generation y and workplace

Generation Y and Work



fit in procedure expectation
await handrail culture shock
row (3) consulting play a joke on me
connect structured go through the motions
leisure hierarchy workshop (2)
ladder time clock punch a time clock
trainer egotistical accommodate (2)
rigid governance call that into question
abolish participate climb the career ladder
achieve perspective productivity
adapt accordingly participants
auditor emphasis  short supply
accuse ambition self-centered
desire fulfillment individualism
audience receptive networking





Steffi Burkhart, Management Trainer: “I was full of expectations when I started working for a big company in 2010.

But what awaited me there was an absolute culture shock.

Today Stephie Bolkhart gives talks based on her experience as a representative of Generation Y, those now between 20 and 30 years old.

Steffi Burkhart, Management Trainer: “For me, Generation Y is more about having a modern attitude, something both old and young people can have.”

After two years of working for a chemical company, she realized that she just didn’t fit in there.

Steffi Burkhart, Management Trainer: “We were all going down the stairs, and I was first in line. The others were behind me like ducks in a row.

Suddenly, my boss said from behind me, ‘Frau Burkhart, please use the handrail.’ I turned around and saw that everyone was using the handrail, and thought, ‘Okay, they’re playing a joke on me.’

So I laughed.

But no one else did.

So I thought, ‘Humph. Okay, so I’ll use the handrail too’.”

Her workday was completely structured; Burkhart couldn’t stand just going through the motions. And quit.

Today she works as a coach at a small consulting firm in Cologne.

It has just eight employees.

And a flat hierarchy.

The 29-year-old decides for herself when her day begins. Sometimes, she works at the office; other times at home . . .

Flexibility is the key.

Steffi Burkhart, Management Trainer: “We’d like to connect work and leisure because it results in a new perspective; a new view of work — and maybe to the notion of performance.

For us, performance is not about Do it! Do it! Do it! for 12 hours; and then my free time starts, and with it the fun.

The fun is linked with the work.”

Doing the same things every day . . . following set procedures . . . punching a time clock . . .

Generation Y is calling all that into question.

For these young people, free time is more important than climbing the career ladder.

These digital natives who grew up with smart phones and the internet, are used to working anytime, anywhere.

So U-3 researcher, Klaus Hermmann says companies need to accommodate their wishes, especially when skilled workers are in short supply.

Klaus Hurrelmann, Hertie School of Governance: “It all advances the company. Most of it is in the management books:

Abolish rigid hierarchies . . . Make work processes flow . . . Let employees participate and help shape things . . . and you’ll achieve much higher productivity.

Who does that automatically and to meet their own needs?

The younger generation.”

Burkhart is leading a workshop for managers.

She designed the program herself. It’s about developing a modern management style.

The participants belong to an older generation.

Andreas Schwamborn, Tax Auditor: “Realizing that other people functioned differently was new for me.

I’m always telling my kids, ‘Work first, and then play’.

And they don’t like that.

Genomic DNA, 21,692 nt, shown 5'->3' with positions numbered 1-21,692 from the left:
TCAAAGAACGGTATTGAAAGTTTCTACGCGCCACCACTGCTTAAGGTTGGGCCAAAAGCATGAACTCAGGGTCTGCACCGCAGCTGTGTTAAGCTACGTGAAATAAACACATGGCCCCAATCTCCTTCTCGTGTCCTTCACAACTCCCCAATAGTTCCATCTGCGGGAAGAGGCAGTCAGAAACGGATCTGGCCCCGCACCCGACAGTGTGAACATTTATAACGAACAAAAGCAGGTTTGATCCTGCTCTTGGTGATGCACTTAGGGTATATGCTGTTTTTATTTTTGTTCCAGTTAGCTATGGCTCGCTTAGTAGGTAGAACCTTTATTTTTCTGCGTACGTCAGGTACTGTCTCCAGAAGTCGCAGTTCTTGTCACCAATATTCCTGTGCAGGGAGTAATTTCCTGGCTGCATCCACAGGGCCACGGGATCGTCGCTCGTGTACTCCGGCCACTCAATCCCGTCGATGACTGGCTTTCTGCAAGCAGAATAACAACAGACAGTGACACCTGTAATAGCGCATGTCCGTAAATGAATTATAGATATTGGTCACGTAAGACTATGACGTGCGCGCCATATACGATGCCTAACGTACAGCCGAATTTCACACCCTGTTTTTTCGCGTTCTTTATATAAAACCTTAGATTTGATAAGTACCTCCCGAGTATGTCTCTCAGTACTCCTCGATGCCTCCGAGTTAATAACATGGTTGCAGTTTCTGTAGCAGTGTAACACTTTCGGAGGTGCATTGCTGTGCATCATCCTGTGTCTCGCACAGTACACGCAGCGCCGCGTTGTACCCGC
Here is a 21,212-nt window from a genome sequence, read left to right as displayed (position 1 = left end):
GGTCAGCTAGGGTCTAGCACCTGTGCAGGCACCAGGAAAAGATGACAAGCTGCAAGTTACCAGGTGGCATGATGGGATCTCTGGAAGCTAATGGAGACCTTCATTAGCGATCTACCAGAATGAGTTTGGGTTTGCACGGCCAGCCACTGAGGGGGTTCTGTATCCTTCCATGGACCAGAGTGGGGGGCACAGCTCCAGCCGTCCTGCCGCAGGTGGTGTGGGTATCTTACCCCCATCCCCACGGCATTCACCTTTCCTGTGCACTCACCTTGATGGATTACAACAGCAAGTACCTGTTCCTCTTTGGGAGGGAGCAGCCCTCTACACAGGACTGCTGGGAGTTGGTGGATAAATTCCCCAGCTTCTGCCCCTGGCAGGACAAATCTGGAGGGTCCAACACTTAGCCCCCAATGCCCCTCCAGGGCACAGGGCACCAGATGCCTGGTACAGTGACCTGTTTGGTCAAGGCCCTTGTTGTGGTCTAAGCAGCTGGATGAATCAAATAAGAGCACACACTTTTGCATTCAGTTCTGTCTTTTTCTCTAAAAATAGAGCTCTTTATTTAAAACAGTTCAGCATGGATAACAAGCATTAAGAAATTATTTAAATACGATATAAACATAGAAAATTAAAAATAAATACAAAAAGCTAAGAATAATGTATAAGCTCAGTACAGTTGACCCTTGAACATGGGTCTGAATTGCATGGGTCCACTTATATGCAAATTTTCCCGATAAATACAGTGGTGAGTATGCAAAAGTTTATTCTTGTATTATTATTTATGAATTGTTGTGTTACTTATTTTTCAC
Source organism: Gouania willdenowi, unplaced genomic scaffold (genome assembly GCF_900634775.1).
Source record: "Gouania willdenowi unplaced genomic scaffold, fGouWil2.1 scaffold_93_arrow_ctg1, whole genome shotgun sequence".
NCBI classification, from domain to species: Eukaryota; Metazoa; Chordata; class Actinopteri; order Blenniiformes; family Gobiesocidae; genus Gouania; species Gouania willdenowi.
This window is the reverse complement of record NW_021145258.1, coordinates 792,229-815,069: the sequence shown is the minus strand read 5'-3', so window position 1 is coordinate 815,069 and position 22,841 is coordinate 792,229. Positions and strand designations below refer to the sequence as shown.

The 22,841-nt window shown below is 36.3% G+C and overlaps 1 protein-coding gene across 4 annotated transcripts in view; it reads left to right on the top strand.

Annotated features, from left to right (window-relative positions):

So it’s good to see things through other eyes — and adapt accordingly.”

Josef Muller, Entrepreneur: “I wouldn’t call it a conflict; it’s a completely normal debate.

Things change in life.

And maybe putting more emphasis on free-time is not such a bad thing.”

Generation Y is often accused of lacking ambition and being very self-centered.

Steffi Burkhart, Management Trainer: “I wouldn’t say the younger generation is an egotistical generation.

Yes, individualism is increasing and the desire for freedom and self-fulfillment is growing.

But on the other hand, we’re also the generation that wants to work with others, which is used to working in teams and networking.”

Steffi Burkhart hopes to put her generation in a different light — and this audience appears to be very receptive to her message.

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1. Steffi Burkhart was very enthusiastic when she first starting working for a major company. Is this right or wrong? Did she become disillusioned? Why did she become disillusioned?

2. What are the literal and figurative definition or characteristic of Generation Y?

3. Are Steffi’s old and new the same or are they very different? What are some differences?

4. What are some values and ideals of Generation Y?

5. What suggestions does Klaus Hurrelmann, Hertie School of Governance give to big corporations?

6. Who has the market advantage, businesses and companies or Generation Y employees?

7. Some older generations may see Generation Y in a negative light. True or false? What are some examples?

8. What does Generation desire?
A. Describe the corporate, business or work culture or environment in your company or organization. Is it more similar to Steffi’s old company or her new company or somewhere in between?

B. Which type of company do you think is better? Why do you think it’s better?

C. Which would you or your friends like to work for?

D. Is the Generation Y (20 to 30 year olds) in your city or country different from other (older) generations?

E. Do younger and older generations want to work in different company cultures and environments, or do they have the same desires?

F. What do you think the work environment and culture will be like in the future?

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